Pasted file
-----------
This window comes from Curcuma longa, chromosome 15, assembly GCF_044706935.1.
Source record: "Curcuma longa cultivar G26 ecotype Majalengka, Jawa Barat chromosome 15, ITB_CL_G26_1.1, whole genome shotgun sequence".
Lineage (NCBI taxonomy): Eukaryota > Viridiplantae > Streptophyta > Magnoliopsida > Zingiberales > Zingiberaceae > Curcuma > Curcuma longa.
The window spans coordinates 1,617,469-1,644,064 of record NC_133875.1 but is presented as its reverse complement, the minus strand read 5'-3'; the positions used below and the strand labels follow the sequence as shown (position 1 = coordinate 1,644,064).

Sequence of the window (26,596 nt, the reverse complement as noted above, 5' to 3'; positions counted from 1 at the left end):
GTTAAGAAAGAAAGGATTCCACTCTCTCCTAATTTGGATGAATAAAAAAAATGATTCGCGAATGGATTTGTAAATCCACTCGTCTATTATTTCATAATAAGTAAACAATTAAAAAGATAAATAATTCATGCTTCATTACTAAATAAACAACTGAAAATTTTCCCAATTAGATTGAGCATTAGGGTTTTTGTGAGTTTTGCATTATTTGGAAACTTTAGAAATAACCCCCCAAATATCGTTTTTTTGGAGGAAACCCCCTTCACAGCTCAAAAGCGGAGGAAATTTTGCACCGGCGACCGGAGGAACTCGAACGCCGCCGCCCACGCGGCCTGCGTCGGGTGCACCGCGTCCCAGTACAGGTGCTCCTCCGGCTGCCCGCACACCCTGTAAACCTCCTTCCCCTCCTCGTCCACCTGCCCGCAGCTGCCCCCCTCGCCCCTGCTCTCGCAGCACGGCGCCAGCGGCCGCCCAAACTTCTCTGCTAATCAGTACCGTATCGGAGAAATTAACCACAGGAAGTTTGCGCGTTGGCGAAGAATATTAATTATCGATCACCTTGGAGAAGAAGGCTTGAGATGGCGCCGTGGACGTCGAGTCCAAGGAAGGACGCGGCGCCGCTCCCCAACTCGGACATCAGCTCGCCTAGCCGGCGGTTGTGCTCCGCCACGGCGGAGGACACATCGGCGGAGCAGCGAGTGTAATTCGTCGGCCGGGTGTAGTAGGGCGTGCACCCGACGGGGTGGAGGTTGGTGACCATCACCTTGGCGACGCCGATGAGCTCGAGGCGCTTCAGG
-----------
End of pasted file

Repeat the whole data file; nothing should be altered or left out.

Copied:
This window comes from Curcuma longa, chromosome 15, assembly GCF_044706935.1.
Source record: "Curcuma longa cultivar G26 ecotype Majalengka, Jawa Barat chromosome 15, ITB_CL_G26_1.1, whole genome shotgun sequence".
Lineage (NCBI taxonomy): Eukaryota > Viridiplantae > Streptophyta > Magnoliopsida > Zingiberales > Zingiberaceae > Curcuma > Curcuma longa.
The window spans coordinates 1,617,469-1,644,064 of record NC_133875.1 but is presented as its reverse complement, the minus strand read 5'-3'; the positions used below and the strand labels follow the sequence as shown (position 1 = coordinate 1,644,064).

Sequence of the window (26,596 nt, the reverse complement as noted above, 5' to 3'; positions counted from 1 at the left end):
GTTAAGAAAGAAAGGATTCCACTCTCTCCTAATTTGGATGAATAAAAAAAATGATTCGCGAATGGATTTGTAAATCCACTCGTCTATTATTTCATAATAAGTAAACAATTAAAAAGATAAATAATTCATGCTTCATTACTAAATAAACAACTGAAAATTTTCCCAATTAGATTGAGCATTAGGGTTTTTGTGAGTTTTGCATTATTTGGAAACTTTAGAAATAACCCCCCAAATATCGTTTTTTTGGAGGAAACCCCCTTCACAGCTCAAAAGCGGAGGAAATTTTGCACCGGCGACCGGAGGAACTCGAACGCCGCCGCCCACGCGGCCTGCGTCGGGTGCACCGCGTCCCAGTACAGGTGCTCCTCCGGCTGCCCGCACACCCTGTAAACCTCCTTCCCCTCCTCGTCCACCTGCCCGCAGCTGCCCCCCTCGCCCCTGCTCTCGCAGCACGGCGCCAGCGGCCGCCCAAACTTCTCTGCTAATCAGTACCGTATCGGAGAAATTAACCACAGGAAGTTTGCGCGTTGGCGAAGAATATTAATTATCGATCACCTTGGAGAAGAAGGCTTGAGATGGCGCCGTGGACGTCGAGTCCAAGGAAGGACGCGGCGCCGCTCCCCAACTCGGACATCAGCTCGCCTAGCCGGCGGTTGTGCTCCGCCACGGCGGAGGACACATCGGCGGAGCAGCGAGTGTAATTCGTCGGCCGGGTGTAGTAGGGCGTGCACCCGACGGGGTGGAGGTTGGTGACCATCACCTTGGCGACGCCGATGAGCTCGAGGCGCTTCAGG